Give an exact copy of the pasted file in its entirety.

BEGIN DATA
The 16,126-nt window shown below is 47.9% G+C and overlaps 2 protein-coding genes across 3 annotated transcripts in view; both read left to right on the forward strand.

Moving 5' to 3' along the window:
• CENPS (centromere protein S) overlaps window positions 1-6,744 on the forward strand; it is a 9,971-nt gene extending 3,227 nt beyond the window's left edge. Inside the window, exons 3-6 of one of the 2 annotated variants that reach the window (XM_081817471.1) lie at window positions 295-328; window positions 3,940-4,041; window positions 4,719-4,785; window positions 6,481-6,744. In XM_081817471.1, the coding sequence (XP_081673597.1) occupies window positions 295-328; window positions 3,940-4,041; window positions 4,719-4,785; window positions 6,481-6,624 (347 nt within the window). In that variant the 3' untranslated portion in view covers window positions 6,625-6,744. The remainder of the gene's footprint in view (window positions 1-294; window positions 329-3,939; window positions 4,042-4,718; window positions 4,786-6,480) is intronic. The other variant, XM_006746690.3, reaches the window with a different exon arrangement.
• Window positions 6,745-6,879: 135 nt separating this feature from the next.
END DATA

The 16,126-nt window shown below is 47.9% G+C and overlaps 2 protein-coding genes across 3 annotated transcripts in view; both read left to right on the forward strand.

Moving 5' to 3' along the window:
• CENPS (centromere protein S) overlaps window positions 1-6,744 on the forward strand; it is a 9,971-nt gene extending 3,227 nt beyond the window's left edge. Inside the window, exons 3-6 of one of the 2 annotated variants that reach the window (XM_081817471.1) lie at window positions 295-328; window positions 3,940-4,041; window positions 4,719-4,785; window positions 6,481-6,744. In XM_081817471.1, the coding sequence (XP_081673597.1) occupies window positions 295-328; window positions 3,940-4,041; window positions 4,719-4,785; window positions 6,481-6,624 (347 nt within the window). In that variant the 3' untranslated portion in view covers window positions 6,625-6,744. The remainder of the gene's footprint in view (window positions 1-294; window positions 329-3,939; window positions 4,042-4,718; window positions 4,786-6,480) is intronic. The other variant, XM_006746690.3, reaches the window with a different exon arrangement.
• Window positions 6,745-6,879: 135 nt separating this feature from the next.